In Brief

Worst of Greece’s crisis is over, says Prodi The worst of Greece’s financial crisis is over and other European nations won’t follow in its path, said former European Commission President Romano Prodi. «For Greece, the problem is completely over,» said Prodi, who was also Italian prime minister, in an interview in Shanghai yesterday. «I don’t see any other case now in Europe. I don’t think there is any reason to think the euro system will collapse or will suffer greatly because of Greece.» Greek officials are trying to convince investors they can cut the nation’s budget deficit, which, at 12.7 percent of gross domestic product, was Europe’s largest in 2009. The government last week announced spending cuts and tax increases totaling 4.8 billion euros ($6.5 billion), in a third round of austerity measures this year. French President Nicolas Sarkozy said on March 7 the 16-nation euro region must support Greece, which has more than 20 billion euros in debt falling due in April and May, or risk destroying the currency. (Bloomberg) Confidence in world economy drops in March Confidence in the world economy dropped for a second month in March amid concern the fallout from Greece’s budget crisis will undermine the global recovery, according to a Bloomberg survey of users on six continents. The Bloomberg Professional Global Confidence Index fell to 53.8 from 54.9 in February. The index exceeded 50 for an eighth month, which means there were more optimists than pessimists. Sentiment declined in Europe, where leaders have signaled the euro region is ready to rescue Greece should the government struggle to fund its budget deficit. (Bloomberg) Supermarket profits Greek supermarket operator AB Vassilopoulos reported flat 2009 net profits as acquisition-led sales growth was offset by higher costs and a one-off tax, and said it was to accelerate new store openings. «For the current year, the group plans to accelerate its expansion by adding 13-18 new stores,» the company, which operates 216 outlets, said yesterday. AB Vassilopoulos, majority-owned by Belgian group Delhaize, posted a 2009 net profit of 32.6 million euros ($44 million), saying its bottom line had been hit by a 4-million-euro one-off tax on corporate profit aimed at helping Greece grapple with a ballooning deficit and a 300-billion-euro debt pile. (Reuters) Bulgarian industry Bulgaria’s industrial output fell 14.7 percent on a monthly basis in January, after a 0.7 percent drop in December, as the Balkan country battles a deep recession. Industrial production fell 0.9 percent year-on-year compared to a 12.2 percent decline a month earlier, statistics office data showed. (Reuters) Romanian inflation Romania’s annual inflation rate fell to 4.5 percent in February from January’s 5.2 percent, below market expectations, data from the National Statistics Board showed yesterday. The central bank targets inflation at 2.5-4.5 percent this year. Prices rose 0.2 percent on the month. Costs for both food and nonfood items were up 0.2 percent on the month, while services were flat. A median forecast from analysts polled by Reuters last week showed inflation falling to 4.7 percent on the year. Monthly forecasts ranged from 0.2-1.0 percent. (Reuters)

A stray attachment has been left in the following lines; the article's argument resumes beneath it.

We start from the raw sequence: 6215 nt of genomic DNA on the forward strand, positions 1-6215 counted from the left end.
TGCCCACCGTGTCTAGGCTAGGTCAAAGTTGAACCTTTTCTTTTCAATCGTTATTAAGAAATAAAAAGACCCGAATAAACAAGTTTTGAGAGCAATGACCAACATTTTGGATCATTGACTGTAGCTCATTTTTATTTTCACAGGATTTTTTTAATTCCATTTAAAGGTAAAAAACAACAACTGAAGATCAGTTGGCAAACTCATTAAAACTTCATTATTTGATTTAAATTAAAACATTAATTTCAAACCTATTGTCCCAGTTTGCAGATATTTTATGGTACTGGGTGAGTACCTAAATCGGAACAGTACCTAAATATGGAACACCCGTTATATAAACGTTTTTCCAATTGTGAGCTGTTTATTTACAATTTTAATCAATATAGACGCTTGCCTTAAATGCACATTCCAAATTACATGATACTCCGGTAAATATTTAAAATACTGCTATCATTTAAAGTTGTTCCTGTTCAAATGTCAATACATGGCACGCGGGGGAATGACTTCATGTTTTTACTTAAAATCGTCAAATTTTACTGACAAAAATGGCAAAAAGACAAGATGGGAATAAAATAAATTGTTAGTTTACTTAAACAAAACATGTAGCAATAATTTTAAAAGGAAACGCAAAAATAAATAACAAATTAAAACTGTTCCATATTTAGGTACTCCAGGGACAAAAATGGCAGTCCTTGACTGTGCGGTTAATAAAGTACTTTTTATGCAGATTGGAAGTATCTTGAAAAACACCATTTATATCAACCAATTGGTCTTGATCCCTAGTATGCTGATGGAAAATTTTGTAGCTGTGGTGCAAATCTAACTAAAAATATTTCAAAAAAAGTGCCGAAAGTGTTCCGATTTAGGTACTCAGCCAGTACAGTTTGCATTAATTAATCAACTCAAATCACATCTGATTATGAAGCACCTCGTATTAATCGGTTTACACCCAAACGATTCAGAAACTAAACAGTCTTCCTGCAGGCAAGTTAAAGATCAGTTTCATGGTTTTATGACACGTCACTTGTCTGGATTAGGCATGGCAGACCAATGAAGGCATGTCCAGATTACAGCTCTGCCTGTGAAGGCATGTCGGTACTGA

Subscribe to our Newsletters

Enter your information below to receive our weekly newsletters with the latest insights, opinion pieces and current events straight to your inbox.

By signing up you are agreeing to our Terms of Service and Privacy Policy.